A few of my initial posts here discussed a theory of spacio-temporal development in Olympia. Essentially, the owners and developers of land erect structures on land where they can recover the greatest financial benefit. The factors of development are demand for housing, costs of the development, and price of acquisition of the development rights. Where those factors turn into aligning incentives, we see development.
From my earliest moments in Olympia, I’ve heard countless politician and civic activist preach that they can somehow reverse these market forces in order to develop housing downtown (where development is more expensive and where I believe, there is insufficient demand). That hasn’t really happened downtown over the last five years, but land development is happening all over Olympia.
The August 1, 2012 Site Plan Review meeting is a good example of two projects that no one is talking about—partly at least because there is little to say about the banal. We’ve seen it before, and unfortunately we’ll see it again.
This is another ordinary apartment complex along Highway 101 behind the Auto-Mall. A lot of people could potentially move into these places where they will need to get in their cars to get anywhere except another gas station. In our myopic community the gas station may have become the center of life for all of us trapped in our various obscure corners of the land use map. On the other hand it, gives us our over-sized dwellings, covered parking, and inwardly focused lives with no unexpected social interaction except the opportunity to like another’s Facebook posts. (I’m particularly fond of those fun little posters that everyone is sharing these days.)
Senior Housing. Again in a relatively isolated area (or at least not a very walkable one) because there’s no better place to fritter away the last years of one’s life, trapped in the same suburban form that trapped us during our wonder years.
I’m not sure what to make of the location of this one. The August 1 Meeting Agenda says here:
But the Design Review Board Staff report from March 22, 2012 says here:
I think either way, my general criticism applies.
See here and here for checklists that ensure some kind of compliance with the comprehensive plan. Each were carefully met or deemed inapplicable here even though of course, the development itself seems to miss the point of undergoing these kinds of analyses in the first place. I don’t care how walkable or beautiful a building is if it itself is not accessible by foot and there isn’t much else around except a hospital which I suppose is fitting, but sad.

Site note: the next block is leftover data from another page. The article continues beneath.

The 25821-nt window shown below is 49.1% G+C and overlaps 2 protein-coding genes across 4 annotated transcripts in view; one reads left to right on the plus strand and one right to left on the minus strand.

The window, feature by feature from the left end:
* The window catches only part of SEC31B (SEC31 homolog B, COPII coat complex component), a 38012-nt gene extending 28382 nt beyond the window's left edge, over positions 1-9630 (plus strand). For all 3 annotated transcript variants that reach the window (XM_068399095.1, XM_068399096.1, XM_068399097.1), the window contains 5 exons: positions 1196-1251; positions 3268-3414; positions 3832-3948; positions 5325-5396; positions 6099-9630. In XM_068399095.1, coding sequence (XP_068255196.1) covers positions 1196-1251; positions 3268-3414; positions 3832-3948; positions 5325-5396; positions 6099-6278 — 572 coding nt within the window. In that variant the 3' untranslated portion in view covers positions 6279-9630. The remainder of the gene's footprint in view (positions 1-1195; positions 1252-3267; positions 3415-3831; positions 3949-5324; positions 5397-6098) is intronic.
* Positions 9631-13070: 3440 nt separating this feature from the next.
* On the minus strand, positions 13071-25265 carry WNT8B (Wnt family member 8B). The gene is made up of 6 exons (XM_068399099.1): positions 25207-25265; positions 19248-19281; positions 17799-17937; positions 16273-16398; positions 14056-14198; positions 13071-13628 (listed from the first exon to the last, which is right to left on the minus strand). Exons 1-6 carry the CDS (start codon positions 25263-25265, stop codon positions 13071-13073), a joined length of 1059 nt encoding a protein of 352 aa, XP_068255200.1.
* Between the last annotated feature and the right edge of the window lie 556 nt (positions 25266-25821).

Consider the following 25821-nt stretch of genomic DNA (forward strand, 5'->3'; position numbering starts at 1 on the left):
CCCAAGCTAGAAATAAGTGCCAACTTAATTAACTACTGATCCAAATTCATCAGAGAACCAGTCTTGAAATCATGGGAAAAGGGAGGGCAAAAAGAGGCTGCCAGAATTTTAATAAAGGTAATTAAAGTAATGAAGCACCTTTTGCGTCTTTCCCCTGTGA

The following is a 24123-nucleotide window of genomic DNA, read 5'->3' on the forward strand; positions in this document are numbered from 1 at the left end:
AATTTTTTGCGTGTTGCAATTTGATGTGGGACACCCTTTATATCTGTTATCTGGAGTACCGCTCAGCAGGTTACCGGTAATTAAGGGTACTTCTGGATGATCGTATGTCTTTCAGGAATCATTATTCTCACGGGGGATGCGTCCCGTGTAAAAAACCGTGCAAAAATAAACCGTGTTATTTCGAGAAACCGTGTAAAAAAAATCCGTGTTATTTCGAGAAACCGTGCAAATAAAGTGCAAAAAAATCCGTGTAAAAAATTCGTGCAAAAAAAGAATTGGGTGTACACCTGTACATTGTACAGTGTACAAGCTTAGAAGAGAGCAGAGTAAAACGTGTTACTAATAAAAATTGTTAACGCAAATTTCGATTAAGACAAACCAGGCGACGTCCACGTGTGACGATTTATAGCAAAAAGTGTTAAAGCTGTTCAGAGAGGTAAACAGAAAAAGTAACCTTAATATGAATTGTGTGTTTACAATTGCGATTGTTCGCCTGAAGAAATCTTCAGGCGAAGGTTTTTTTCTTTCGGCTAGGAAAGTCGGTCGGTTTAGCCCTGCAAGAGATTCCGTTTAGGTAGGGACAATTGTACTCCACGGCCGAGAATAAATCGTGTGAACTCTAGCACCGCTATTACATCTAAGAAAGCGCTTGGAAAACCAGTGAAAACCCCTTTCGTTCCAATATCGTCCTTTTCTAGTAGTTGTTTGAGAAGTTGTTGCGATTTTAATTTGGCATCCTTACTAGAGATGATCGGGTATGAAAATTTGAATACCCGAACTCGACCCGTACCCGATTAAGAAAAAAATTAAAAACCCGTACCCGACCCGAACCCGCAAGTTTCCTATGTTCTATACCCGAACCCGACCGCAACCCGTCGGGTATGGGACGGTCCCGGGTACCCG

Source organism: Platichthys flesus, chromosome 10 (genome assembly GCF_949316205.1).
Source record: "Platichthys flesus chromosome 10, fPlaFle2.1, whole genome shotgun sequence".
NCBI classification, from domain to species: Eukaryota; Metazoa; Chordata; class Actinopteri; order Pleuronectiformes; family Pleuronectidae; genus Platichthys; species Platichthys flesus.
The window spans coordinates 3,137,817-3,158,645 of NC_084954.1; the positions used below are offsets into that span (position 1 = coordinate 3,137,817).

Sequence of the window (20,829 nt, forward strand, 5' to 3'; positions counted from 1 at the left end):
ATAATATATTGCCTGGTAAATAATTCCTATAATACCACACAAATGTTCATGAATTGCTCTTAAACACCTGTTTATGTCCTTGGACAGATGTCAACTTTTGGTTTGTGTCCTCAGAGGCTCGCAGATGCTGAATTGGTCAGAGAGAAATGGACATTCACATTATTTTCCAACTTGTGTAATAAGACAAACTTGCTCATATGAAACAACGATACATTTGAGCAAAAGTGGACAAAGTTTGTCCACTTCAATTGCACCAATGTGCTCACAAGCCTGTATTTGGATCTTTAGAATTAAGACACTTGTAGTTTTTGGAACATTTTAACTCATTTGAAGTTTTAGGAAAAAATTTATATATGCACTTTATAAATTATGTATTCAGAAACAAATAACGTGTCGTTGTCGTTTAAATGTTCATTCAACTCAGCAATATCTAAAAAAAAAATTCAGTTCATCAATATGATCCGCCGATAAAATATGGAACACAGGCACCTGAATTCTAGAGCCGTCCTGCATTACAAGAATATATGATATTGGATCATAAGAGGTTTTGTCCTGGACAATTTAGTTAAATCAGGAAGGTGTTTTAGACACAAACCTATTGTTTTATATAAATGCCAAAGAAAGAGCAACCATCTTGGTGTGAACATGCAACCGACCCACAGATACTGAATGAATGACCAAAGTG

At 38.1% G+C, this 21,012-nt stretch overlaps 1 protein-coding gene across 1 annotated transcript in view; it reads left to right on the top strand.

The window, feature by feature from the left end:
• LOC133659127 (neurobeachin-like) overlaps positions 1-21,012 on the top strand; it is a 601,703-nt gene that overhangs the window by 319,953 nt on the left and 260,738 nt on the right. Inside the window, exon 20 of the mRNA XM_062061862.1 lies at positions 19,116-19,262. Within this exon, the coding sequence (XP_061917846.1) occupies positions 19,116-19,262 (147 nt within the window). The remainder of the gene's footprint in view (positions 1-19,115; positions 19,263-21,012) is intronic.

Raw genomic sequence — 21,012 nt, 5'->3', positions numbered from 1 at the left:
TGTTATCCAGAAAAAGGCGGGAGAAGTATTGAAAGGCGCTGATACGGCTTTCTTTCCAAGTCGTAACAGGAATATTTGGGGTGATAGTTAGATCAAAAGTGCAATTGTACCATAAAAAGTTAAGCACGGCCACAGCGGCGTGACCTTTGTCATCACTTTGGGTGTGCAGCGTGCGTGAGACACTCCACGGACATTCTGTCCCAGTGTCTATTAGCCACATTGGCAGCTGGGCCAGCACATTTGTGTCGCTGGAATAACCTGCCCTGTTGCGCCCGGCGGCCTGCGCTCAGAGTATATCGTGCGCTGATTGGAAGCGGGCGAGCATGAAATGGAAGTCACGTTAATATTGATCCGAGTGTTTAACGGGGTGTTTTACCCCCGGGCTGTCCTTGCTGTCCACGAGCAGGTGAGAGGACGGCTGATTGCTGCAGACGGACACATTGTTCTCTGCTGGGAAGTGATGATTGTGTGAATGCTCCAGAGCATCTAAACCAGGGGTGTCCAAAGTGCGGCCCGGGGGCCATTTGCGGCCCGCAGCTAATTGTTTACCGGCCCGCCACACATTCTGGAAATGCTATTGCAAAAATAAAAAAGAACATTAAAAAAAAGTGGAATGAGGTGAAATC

These types of uses compartmentalize our demographic segments so effectively that we have little possibility of experiencing anything other than what we are experiencing. Thurston County holds excellent examples of introverted land uses where not only uses are segregated but the consumers of those uses are generally for one single slice of the demographic pie. Our newer neighborhoods have the same young families, luxury condos for the empty nesters, etc etc. There are no new neighborhoods or even developments that I can think of in which the occurrence of a diversity of consumers is happenstance.
A major benefit of a city is our ability to interact unexpectedly with others—whether it’s at the post office, grocery store, or tavern. That’s sorta what makes a city interesting and a lack of it makes a suburb boring. Of course, getting perspective of others even if we only observe rather than interact with them has the potential to broaden our horizons.
Until the land is consumed in completely uninspiring developments exactly like these, the market forces governing land use will not make it rational for profit-seeking parties to develop downtown. Long term, we’ll still hopefully see the kind of urbanization that occurs with steady jobs, demand for housing, and a declining stock of land. However, in the shorter long term (or near term), we’ll see more of the same. Unfortunately, this means we’ll start noticing more problems typically associated with excess traffic at intersections like Cooper Point and Black Lake and other overtaxed suburban forms. Likewise, these types of car dependent land uses (where literally doing anything outside the home requires owning and using a car) will continue to put a strain on the municipal finances because maintenance is expensive and will get more so as more cars are on the road.
These two actions support my conclusion that land use in Olympia (and all of Thurston County for that matter) is a disastrous patchwork of nonsense with few a bright spot here and there. That is not going to change with the Comprehensive Plan Update. Those of you holding your breath for major developments downtown best take a deep one.